By CHARLES OWENS
Bluefield Daily Telegraph
Supporters of the Coalfields Expressway are awaiting final design plans from the state Division of Highways before proceeding with a coal synergy plan that could help to expedite construction of the Coalfields Expressway in McDowell County.
“We are waiting on the final design by highways to be completed, and we also are waiting on further direction from highways on how the project should proceed and whether it should be a true public-private venture, or whether it will be a CETA (Community Empower-ment Transportation Act) project, or whether highways would bid the project out just like any other part of the highway,” Sen. Richard Browning, D-Wyoming, said. “But we can’t do anything until we get that same set of documents back that everyone can look at.”
The Coalfields Expressway Authority has partnered with the McDowell County Economic Development Authority on a proposal to construct a two-mile section of the future four-lane corridor from the Indian Ridge Industrial Park to the city limits of Welch with the help of a local coal company already under contact with the EDA to mine coal in the area. Under the proposal, the mining company would help to construct the road bed while extracting coal, according to Browning, who also serves as the executive director of the Coalfields Expressway Authority.
“There is a lot of good will right now with all of the parties involved,” Browning said. “It’s a win-win for the state since you will get a two-mile section of the highway and it’s a good job for the McDowell County EDA because they are going to get developable land out of it with infrastructure close by. And it’s a good job for the Coalfields Expressway because we are in the business of developing the highway.”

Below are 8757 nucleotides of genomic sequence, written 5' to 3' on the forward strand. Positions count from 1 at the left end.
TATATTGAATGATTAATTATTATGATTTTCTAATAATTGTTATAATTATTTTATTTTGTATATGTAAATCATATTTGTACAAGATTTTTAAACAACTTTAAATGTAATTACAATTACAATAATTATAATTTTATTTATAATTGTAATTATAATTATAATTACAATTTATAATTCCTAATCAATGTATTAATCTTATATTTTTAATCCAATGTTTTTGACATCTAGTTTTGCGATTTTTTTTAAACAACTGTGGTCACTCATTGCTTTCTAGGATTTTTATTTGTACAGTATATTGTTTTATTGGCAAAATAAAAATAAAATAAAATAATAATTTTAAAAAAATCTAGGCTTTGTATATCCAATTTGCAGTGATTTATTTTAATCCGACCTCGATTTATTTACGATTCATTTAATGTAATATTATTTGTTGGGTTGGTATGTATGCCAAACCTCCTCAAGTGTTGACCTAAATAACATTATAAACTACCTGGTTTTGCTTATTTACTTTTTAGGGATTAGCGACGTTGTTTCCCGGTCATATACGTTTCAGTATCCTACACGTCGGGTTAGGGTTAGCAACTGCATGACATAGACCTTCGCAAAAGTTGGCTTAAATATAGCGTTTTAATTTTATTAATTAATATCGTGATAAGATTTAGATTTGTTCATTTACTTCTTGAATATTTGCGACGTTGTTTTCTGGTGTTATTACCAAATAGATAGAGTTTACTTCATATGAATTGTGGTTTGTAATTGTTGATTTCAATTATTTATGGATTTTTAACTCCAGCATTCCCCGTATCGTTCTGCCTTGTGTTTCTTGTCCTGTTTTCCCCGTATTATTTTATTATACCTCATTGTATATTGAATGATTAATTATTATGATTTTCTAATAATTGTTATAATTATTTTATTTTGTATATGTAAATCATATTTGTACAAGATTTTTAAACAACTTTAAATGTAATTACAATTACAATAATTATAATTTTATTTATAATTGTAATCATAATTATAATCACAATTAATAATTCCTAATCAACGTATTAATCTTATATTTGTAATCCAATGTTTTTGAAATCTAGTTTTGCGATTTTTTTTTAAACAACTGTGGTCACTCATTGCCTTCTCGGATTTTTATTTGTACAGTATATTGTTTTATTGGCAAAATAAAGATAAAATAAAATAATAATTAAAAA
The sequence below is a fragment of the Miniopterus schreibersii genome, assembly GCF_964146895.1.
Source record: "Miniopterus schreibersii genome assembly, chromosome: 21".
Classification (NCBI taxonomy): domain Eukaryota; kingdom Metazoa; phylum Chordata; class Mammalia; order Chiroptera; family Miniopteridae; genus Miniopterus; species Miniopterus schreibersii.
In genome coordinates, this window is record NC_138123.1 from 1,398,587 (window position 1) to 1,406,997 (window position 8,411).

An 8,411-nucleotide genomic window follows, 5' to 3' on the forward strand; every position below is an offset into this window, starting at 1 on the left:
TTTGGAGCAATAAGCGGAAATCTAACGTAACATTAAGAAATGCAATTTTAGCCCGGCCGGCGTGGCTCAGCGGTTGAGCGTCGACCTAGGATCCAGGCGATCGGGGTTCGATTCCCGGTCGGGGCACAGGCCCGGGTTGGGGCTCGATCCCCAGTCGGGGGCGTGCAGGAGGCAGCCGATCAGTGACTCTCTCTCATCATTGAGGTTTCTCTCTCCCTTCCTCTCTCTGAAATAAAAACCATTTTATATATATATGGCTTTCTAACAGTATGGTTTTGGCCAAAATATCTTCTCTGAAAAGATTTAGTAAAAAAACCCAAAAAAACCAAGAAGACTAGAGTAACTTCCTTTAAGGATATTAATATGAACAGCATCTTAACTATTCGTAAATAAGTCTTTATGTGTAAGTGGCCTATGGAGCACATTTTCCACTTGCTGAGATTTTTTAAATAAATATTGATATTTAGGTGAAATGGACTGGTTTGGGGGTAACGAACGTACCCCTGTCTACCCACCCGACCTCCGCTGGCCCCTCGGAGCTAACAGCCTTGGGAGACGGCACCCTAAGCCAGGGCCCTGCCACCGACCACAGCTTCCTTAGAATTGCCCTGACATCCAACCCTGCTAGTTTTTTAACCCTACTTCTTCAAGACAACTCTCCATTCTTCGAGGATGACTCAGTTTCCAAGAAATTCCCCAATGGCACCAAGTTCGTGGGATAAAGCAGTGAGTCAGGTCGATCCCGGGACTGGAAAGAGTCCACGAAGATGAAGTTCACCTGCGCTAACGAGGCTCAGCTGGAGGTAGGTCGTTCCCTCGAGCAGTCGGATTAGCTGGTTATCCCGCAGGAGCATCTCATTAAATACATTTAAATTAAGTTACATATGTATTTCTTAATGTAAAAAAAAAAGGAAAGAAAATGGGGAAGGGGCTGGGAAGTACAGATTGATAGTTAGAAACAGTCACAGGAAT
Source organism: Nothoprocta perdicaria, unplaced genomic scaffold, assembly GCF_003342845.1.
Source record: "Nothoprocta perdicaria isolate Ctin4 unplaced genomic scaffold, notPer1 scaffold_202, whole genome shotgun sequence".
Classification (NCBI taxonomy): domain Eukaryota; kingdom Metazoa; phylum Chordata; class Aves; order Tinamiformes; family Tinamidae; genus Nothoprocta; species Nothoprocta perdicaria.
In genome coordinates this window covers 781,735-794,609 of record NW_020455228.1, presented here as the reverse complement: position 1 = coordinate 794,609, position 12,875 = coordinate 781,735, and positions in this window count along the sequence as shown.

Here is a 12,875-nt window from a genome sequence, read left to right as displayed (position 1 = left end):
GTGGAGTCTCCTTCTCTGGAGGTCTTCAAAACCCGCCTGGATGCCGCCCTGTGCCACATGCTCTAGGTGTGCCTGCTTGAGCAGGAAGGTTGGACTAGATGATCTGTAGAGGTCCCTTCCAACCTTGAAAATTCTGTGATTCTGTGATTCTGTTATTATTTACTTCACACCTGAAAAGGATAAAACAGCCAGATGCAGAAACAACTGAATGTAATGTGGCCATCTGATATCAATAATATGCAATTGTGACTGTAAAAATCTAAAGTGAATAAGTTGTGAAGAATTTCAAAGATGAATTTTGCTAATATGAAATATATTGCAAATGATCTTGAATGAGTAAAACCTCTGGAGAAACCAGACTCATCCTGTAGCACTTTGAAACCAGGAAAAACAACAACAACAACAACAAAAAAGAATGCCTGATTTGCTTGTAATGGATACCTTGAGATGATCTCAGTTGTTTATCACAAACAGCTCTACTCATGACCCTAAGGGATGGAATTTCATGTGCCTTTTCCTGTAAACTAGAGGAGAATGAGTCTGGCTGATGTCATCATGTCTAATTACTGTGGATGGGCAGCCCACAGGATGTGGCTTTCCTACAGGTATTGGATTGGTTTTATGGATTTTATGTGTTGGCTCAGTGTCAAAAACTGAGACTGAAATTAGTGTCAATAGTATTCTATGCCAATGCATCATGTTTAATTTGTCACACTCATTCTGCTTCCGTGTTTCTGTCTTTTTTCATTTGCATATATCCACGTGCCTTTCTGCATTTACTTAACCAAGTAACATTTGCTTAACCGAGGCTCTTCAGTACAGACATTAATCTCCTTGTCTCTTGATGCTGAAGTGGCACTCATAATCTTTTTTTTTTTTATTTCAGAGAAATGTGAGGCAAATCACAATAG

Browning said officials are still awaiting final design plans and recommendations from the DOH. The CETA proposal is a relatively new section of law that identifies how a local entity can develop an infrastructure project utilizing the state’s help.
“We are all in agreement to enter into the project,” Browning said. “It’s just a question of getting the design done to have something to work on and then looking at the law.”
Browning said the new segment of the four-lane corridor would extend the Coalfields Expressway from an existing 1.5 mile non-paved section of the road at the Indian Ridge Industrial Park completed back in 2001 by another two miles toward the city of Welch.
In the meantime, Browning said officials are hoping to move forward with construction later this year on another section of the roadway in Mullens in Wyoming County with help from a $5 million Transportation Investment Generating Economic Recovery grant awarded last year by the U.S. Department of Transportation and with additional funding assistance from the state DOH. That would connect Wyoming County with a usable segment of the Coalfields Expressway in Raleigh County.
“I’m really proud of the Division of Highways,” Browning said. “They are taking nothing and trying to do something with it.”
Without funding support from the federal government, Browning said the individual states are going to have to step up and invest more in highway infrastructure in the future.
“The last three highway bills the feds have passed have put more and more emphasis on state and local funding for highway infrastructure,” Browning said. “We can pick up more of that because we have coal that is in the ground. So we have a leg up on most of the states.”
The Coalfields Expressway is proposed to extend 65 miles through McDowell, Wyoming and Raleigh counties, and another 51 miles in Buchanan, Wise and Dickenson counties in neighboring Southwest Virginia.
— Contact Charles Owens at firstname.lastname@example.org